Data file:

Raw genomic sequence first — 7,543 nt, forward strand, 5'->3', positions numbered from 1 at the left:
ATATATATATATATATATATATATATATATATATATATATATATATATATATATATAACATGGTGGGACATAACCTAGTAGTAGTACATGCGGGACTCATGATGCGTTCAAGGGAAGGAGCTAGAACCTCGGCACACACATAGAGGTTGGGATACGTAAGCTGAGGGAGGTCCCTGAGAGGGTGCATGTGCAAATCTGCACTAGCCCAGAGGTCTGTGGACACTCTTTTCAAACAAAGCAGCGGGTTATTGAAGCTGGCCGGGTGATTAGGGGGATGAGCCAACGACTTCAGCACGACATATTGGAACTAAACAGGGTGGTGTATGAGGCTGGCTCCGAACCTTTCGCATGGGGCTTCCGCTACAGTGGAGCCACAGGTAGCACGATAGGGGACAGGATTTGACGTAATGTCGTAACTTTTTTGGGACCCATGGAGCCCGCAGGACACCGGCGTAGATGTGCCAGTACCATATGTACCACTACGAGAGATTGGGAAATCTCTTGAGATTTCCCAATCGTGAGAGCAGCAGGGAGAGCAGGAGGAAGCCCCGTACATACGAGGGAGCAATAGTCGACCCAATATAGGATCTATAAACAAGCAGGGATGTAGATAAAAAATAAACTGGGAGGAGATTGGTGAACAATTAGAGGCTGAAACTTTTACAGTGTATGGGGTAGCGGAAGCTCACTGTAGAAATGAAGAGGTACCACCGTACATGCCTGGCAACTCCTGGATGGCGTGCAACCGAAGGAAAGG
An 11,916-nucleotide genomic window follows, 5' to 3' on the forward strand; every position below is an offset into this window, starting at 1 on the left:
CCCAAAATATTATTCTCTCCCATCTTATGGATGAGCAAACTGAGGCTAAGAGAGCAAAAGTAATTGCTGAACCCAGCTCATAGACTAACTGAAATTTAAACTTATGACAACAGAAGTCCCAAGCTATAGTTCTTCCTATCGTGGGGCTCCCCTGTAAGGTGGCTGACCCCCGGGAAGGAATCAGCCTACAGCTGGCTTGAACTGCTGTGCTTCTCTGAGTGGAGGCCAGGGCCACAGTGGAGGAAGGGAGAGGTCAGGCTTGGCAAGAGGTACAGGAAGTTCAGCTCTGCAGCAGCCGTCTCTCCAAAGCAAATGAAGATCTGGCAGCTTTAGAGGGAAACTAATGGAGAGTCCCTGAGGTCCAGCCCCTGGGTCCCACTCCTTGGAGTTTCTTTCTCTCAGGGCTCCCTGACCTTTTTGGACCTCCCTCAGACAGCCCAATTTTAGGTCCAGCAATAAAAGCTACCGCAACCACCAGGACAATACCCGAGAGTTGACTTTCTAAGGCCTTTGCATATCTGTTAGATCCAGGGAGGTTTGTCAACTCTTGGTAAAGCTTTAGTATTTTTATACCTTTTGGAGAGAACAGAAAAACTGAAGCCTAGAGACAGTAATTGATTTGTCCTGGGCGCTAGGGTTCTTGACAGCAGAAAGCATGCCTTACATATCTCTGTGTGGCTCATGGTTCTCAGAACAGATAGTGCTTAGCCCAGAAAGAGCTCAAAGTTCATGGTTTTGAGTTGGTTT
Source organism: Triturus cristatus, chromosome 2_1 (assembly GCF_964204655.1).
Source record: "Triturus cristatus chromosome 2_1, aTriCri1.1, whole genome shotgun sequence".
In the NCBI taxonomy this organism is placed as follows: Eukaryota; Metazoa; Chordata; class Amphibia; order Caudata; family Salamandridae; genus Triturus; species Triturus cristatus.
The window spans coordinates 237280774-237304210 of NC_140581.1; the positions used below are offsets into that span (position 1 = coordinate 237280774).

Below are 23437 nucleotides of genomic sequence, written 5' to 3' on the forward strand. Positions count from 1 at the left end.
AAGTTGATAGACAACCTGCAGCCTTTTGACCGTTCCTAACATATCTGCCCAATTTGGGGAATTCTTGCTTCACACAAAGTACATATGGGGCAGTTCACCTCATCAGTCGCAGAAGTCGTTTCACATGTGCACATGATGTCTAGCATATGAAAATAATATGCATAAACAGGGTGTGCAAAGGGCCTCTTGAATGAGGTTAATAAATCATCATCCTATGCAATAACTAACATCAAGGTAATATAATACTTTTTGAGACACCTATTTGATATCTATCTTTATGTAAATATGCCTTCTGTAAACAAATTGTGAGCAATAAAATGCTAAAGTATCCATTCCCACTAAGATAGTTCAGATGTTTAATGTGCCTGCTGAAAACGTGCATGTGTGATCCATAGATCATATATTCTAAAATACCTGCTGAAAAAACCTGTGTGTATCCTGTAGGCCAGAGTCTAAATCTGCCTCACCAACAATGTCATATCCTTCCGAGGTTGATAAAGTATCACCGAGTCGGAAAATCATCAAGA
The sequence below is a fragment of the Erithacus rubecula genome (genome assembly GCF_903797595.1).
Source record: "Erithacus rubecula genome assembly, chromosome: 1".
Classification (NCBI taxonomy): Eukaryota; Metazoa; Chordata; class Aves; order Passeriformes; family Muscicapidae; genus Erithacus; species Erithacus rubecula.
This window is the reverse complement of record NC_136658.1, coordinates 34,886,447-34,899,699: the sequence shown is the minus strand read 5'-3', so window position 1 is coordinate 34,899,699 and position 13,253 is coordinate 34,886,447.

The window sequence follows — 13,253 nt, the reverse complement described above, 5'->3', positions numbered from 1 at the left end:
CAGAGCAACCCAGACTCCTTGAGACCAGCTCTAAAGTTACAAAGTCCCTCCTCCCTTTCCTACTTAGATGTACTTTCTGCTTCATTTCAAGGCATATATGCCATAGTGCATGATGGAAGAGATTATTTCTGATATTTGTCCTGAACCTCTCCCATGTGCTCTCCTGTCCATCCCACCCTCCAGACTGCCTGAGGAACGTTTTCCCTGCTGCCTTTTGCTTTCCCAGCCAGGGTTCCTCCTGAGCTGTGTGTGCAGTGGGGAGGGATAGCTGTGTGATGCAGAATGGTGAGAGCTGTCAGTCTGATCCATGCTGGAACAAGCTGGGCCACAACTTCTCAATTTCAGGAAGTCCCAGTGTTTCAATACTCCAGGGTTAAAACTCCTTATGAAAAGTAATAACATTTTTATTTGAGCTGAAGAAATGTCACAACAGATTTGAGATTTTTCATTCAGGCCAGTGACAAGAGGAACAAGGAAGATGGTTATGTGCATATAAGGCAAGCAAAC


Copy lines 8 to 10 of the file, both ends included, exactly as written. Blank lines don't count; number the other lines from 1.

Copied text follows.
The window spans coordinates 237280774-237304210 of NC_140581.1; the positions used below are offsets into that span (position 1 = coordinate 237280774).

Below are 23437 nucleotides of genomic sequence, written 5' to 3' on the forward strand. Positions count from 1 at the left end.
AAGTTGATAGACAACCTGCAGCCTTTTGACCGTTCCTAACATATCTGCCCAATTTGGGGAATTCTTGCTTCACACAAAGTACATATGGGGCAGTTCACCTCATCAGTCGCAGAAGTCGTTTCACATGTGCACATGATGTCTAGCATATGAAAATAATATGCATAAACAGGGTGTGCAAAGGGCCTCTTGAATGAGGTTAATAAATCATCATCCTATGCAATAACTAACATCAAGGTAATATAATACTTTTTGAGACACCTATTTGATATCTATCTTTATGTAAATATGCCTTCTGTAAACAAATTGTGAGCAATAAAATGCTAAAGTATCCATTCCCACTAAGATAGTTCAGATGTTTAATGTGCCTGCTGAAAACGTGCATGTGTGATCCATAGATCATATATTCTAAAATACCTGCTGAAAAAACCTGTGTGTATCCTGTAGGCCAGAGTCTAAATCTGCCTCACCAACAATGTCATATCCTTCCGAGGTTGATAAAGTATCACCGAGTCGGAAAATCATCAAGA